Candidates for the presidency of Iran: who are they?

A heart surgeon, a former Tehran mayor and a cleric implicated in the execution of political prisoners are among six candidates approved by authorities to run in Iran’s election on Friday to replace the president who died in a helicopter crash last month.

Candidates renounced the application of hijab in Iran. They addressed American sanctions that have contributed to the country's struggling economy, and openly criticized the government during a series of debates, an unusual move in Iranian politics. However, voter apathy in the country is high and divisions among conservative leaders make it difficult to predict the outcome.

Although Iran's supreme leader, Ali Khamenei, has ultimate authority over major state issues, the president sets domestic policy and can influence foreign policy.

Iran's Guardian Council, a committee of 12 jurists and clerics, has narrowed the initial list of 80 presidential candidates to six, disqualifying seven women, a former president and several other government officials. Four candidates are still in the running.

Two of the candidates – Amirhossein Ghazizadeh Hashemi and Alireza Zakani – dropped out of the race to consolidate the conservative vote. If no candidate wins a majority on Friday, a runoff between the top two winners will be held on July 5.

Iranian state television polls before the election showed reformist candidate Dr. Masoud Pezeshkian leading with about 23 percent of the vote. The conservative vote was split between Mohammad Baqer Ghalibaf and Saeed Jalili, who each had about 16 percent. All three fell short of the 50 percent majority needed to avoid a runoff.

Here's what to know about the four presidential candidates still in the running.

Mohammad Baqer Ghalibaf is the current Speaker of Parliament and former mayor of the Iranian capital, Tehran. The retired pilot and commander of the Islamic Revolutionary Guard Corps has repeatedly run unsuccessfully for president.

He is also known for his role in the government's violent crackdown on students, first in 1999 and then in 2003, when he was the country's police chief and reportedly ordered authorities to fire live ammunition at students.

Mr. Ghalibaf faced accusations of financial corruption during his tenure as mayor of Tehran and of moral hypocrisy over his family's lavish spending abroad. He denied the charges.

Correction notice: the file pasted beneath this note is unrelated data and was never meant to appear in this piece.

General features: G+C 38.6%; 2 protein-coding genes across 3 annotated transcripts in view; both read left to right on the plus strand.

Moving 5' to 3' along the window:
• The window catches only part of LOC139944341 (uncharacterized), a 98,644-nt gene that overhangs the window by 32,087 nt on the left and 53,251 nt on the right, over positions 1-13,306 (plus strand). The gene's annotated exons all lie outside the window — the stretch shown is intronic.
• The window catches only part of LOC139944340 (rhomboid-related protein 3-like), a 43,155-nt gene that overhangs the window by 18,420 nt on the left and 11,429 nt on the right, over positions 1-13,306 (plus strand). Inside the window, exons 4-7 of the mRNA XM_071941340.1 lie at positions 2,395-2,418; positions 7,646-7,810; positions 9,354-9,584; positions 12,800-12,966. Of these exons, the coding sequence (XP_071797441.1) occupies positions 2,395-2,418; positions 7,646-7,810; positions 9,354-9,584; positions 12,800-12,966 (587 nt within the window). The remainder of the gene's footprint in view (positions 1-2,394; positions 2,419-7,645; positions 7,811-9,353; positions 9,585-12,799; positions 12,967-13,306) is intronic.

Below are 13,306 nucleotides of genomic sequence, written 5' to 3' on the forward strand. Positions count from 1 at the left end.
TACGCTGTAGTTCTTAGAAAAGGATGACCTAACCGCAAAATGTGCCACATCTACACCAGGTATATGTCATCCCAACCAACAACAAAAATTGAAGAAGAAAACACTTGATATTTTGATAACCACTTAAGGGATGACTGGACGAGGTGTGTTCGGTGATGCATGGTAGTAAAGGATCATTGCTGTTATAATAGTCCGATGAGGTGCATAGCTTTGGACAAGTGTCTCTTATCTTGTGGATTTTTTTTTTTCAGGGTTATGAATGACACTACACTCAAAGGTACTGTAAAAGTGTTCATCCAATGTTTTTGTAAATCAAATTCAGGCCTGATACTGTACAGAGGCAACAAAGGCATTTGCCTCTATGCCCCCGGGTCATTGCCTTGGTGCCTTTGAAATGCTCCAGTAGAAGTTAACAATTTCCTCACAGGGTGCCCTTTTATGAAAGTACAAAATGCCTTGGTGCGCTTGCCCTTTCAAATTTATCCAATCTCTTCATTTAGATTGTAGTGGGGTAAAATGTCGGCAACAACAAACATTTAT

Apparently close to Mr. Khamenei, the conservative politician campaigned on promises to reduce government inefficiency and criticized the government for losing money by ineffectively managing oil sanctions.

Mehrzad Boroujerdi, an Iran expert and dean of the College of Arts, Sciences and Education at the Missouri University of Science and Technology, said Ghalibaf attempted to characterize himself as the “establishment candidate,” on the side of the elite during debates positioning himself as the only one with the experience and ability to lead.

The only reformist candidate on the ballot, Dr. Masoud Pezeshkian is a cardiac surgeon and Iran-Iraq War veteran who served in parliament and as Iran's health minister. After his wife and son died in a car crash, he raised his other children as a single father and never remarried. This and his identity as an Azeri, one of Iran's ethnic minorities, endeared him to many voters.

Reformist candidates have largely been disqualified from the 2021 presidential election and the March parliamentary elections. Experts say Dr. Pezeshkian was likely brought in to boost voter turnout among Reformist Party voters and Iranians who boycotted the March parliamentary elections. The government believes that high voter turnout is crucial to the perceived legitimacy of the election.

Dr Pezeshkian was backed by former President Mohammad Khatami and expressed openness to nuclear negotiations with the West, framing the debate as an economic issue.

Saeed Jalili is a former ultraconservative nuclear negotiator nicknamed “the living martyr” after losing a leg in the Iran-Iraq war. He heads the far-right Paydari party and represents the country’s most uncompromising ideological views when it comes to domestic and foreign policy.

Mr. Jalili said he believes Iran does not need to negotiate with the United States for economic success. While he is probably the candidate closest to Mr Khamenei, he presents a “totally unrealistic” assessment of Iran's economic capabilities to the public, Mr Boroujerdi said.

“He is absolutely against, not only any nuclear deal, but any kind of opening in the West,” Boroujerdi said.

Mostafa Pourmohammadi is the only cleric running in this election. A former counterintelligence director, he was a member of the committee that oversaw the execution of thousands of political prisoners in Evin prison in 1988. He has downplayed his role in the executions.

Frank and clear, he said during a debate that Iran's biggest problem is that the government has lost the support of the people and is unable to stimulate participation in elections.

Mr Pourmohammadi has criticized Iran's support for Russia during the current invasion of Ukraine, saying his country is not reaping sufficient benefits from supplying weapons to the Kremlin.

He also invoked former President Donald J. Trump in his campaign. “You wait and see what happens when Trump comes,” he said during a recent televised debate. “We need to prepare for negotiations.”

In one of Pourmohammadi's campaign posters, he and Trump are face to face and looking down on each other. “The person who can stand in front of Trump is me,” he reads.

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